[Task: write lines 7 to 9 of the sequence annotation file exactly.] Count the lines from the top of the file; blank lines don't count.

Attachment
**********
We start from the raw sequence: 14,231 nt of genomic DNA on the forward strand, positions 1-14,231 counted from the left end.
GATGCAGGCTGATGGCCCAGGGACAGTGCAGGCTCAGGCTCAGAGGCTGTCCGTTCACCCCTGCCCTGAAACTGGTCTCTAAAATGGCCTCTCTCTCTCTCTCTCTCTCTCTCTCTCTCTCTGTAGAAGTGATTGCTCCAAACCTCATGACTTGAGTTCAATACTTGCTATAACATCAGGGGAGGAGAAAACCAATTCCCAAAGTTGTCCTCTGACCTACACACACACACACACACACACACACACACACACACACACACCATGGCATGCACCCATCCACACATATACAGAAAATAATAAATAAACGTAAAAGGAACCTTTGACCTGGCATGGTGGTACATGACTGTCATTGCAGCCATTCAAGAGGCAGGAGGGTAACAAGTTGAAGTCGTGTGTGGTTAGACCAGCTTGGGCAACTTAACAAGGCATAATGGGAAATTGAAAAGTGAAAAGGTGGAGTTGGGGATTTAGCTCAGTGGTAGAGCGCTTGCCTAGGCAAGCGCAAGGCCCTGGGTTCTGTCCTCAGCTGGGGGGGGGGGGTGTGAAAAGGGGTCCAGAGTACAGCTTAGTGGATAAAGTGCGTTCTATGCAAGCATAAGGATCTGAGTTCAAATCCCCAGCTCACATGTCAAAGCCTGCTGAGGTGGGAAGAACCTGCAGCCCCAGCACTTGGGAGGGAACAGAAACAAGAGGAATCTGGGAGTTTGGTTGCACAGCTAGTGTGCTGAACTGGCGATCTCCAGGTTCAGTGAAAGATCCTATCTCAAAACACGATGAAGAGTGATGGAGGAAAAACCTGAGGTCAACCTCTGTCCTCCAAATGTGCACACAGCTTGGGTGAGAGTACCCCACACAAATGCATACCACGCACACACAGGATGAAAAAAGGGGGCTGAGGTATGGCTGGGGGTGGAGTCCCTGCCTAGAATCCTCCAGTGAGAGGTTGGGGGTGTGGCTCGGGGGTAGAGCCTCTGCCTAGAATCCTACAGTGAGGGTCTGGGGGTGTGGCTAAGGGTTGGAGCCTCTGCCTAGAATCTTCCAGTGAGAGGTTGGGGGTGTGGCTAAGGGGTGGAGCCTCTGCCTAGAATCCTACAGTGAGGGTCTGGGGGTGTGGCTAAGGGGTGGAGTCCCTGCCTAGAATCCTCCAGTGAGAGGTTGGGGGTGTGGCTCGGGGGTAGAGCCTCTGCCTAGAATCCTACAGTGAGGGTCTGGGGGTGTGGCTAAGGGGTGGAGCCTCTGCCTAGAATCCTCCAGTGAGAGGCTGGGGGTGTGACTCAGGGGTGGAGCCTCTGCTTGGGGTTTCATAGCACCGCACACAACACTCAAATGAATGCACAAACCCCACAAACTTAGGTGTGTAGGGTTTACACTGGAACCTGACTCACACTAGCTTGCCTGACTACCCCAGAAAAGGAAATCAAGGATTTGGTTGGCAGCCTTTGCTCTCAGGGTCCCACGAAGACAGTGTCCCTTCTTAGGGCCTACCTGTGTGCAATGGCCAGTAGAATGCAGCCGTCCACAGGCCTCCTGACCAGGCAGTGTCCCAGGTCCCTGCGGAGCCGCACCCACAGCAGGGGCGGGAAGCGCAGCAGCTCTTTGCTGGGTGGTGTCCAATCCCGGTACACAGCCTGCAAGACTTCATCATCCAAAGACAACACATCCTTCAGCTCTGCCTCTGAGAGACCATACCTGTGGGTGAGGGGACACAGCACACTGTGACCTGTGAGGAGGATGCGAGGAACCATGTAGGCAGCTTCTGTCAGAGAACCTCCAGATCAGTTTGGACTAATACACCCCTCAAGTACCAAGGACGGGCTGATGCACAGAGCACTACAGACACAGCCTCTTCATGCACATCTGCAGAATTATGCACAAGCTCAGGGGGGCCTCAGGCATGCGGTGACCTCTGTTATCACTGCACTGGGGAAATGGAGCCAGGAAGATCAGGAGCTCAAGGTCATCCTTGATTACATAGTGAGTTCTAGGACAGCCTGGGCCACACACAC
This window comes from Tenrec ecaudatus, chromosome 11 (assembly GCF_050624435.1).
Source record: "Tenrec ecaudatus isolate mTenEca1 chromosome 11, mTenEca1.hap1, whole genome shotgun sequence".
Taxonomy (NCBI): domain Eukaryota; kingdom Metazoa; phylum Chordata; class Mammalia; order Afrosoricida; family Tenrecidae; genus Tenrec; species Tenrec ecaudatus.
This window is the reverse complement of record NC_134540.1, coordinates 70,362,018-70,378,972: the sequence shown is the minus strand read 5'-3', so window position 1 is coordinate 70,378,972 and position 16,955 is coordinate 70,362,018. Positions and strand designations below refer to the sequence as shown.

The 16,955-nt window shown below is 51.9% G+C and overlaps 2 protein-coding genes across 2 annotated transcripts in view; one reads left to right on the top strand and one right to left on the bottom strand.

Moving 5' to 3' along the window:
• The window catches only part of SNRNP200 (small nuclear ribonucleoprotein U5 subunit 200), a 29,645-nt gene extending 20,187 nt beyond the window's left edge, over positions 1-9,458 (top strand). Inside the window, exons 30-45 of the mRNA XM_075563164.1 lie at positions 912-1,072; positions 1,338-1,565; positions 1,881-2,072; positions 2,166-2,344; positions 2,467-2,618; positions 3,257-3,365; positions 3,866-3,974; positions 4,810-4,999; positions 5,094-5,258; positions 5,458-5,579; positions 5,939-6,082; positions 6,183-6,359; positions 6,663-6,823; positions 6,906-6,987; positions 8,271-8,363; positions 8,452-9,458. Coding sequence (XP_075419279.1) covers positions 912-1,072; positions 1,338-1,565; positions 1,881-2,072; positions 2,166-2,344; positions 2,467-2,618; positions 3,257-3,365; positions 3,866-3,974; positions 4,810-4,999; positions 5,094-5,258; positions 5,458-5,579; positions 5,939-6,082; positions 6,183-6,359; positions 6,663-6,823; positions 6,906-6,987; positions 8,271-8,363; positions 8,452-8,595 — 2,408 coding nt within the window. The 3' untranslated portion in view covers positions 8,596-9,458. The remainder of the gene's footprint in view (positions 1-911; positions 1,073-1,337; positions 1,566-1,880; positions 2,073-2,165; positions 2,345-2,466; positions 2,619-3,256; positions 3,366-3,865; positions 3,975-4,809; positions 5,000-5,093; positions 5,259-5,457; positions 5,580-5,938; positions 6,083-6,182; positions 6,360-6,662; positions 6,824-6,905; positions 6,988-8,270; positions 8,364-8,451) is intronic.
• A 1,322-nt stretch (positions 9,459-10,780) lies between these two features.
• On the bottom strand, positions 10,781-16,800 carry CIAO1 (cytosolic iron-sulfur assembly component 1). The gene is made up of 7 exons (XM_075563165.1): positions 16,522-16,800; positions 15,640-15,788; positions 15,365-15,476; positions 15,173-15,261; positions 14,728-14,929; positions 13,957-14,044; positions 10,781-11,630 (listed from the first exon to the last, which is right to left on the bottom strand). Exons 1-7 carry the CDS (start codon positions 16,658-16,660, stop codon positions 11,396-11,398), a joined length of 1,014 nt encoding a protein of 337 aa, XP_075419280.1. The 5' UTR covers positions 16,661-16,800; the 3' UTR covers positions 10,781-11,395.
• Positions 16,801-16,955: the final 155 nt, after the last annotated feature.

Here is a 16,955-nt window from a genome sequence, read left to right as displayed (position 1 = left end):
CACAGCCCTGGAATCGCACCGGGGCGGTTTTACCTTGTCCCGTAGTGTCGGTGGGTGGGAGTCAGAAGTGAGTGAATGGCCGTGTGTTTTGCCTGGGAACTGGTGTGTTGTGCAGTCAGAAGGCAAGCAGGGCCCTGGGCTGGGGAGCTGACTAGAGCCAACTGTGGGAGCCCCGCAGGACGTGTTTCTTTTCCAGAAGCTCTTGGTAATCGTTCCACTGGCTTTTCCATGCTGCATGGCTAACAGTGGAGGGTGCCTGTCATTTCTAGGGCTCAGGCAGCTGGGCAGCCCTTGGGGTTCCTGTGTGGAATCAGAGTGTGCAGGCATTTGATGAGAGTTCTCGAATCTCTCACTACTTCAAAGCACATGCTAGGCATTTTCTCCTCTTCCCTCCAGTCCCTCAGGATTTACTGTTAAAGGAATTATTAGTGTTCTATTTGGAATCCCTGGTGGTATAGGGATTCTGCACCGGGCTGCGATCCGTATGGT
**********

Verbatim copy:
The 16,955-nt window shown below is 51.9% G+C and overlaps 2 protein-coding genes across 2 annotated transcripts in view; one reads left to right on the top strand and one right to left on the bottom strand.

Moving 5' to 3' along the window:
• The window catches only part of SNRNP200 (small nuclear ribonucleoprotein U5 subunit 200), a 29,645-nt gene extending 20,187 nt beyond the window's left edge, over positions 1-9,458 (top strand). Inside the window, exons 30-45 of the mRNA XM_075563164.1 lie at positions 912-1,072; positions 1,338-1,565; positions 1,881-2,072; positions 2,166-2,344; positions 2,467-2,618; positions 3,257-3,365; positions 3,866-3,974; positions 4,810-4,999; positions 5,094-5,258; positions 5,458-5,579; positions 5,939-6,082; positions 6,183-6,359; positions 6,663-6,823; positions 6,906-6,987; positions 8,271-8,363; positions 8,452-9,458. Coding sequence (XP_075419279.1) covers positions 912-1,072; positions 1,338-1,565; positions 1,881-2,072; positions 2,166-2,344; positions 2,467-2,618; positions 3,257-3,365; positions 3,866-3,974; positions 4,810-4,999; positions 5,094-5,258; positions 5,458-5,579; positions 5,939-6,082; positions 6,183-6,359; positions 6,663-6,823; positions 6,906-6,987; positions 8,271-8,363; positions 8,452-8,595 — 2,408 coding nt within the window. The 3' untranslated portion in view covers positions 8,596-9,458. The remainder of the gene's footprint in view (positions 1-911; positions 1,073-1,337; positions 1,566-1,880; positions 2,073-2,165; positions 2,345-2,466; positions 2,619-3,256; positions 3,366-3,865; positions 3,975-4,809; positions 5,000-5,093; positions 5,259-5,457; positions 5,580-5,938; positions 6,083-6,182; positions 6,360-6,662; positions 6,824-6,905; positions 6,988-8,270; positions 8,364-8,451) is intronic.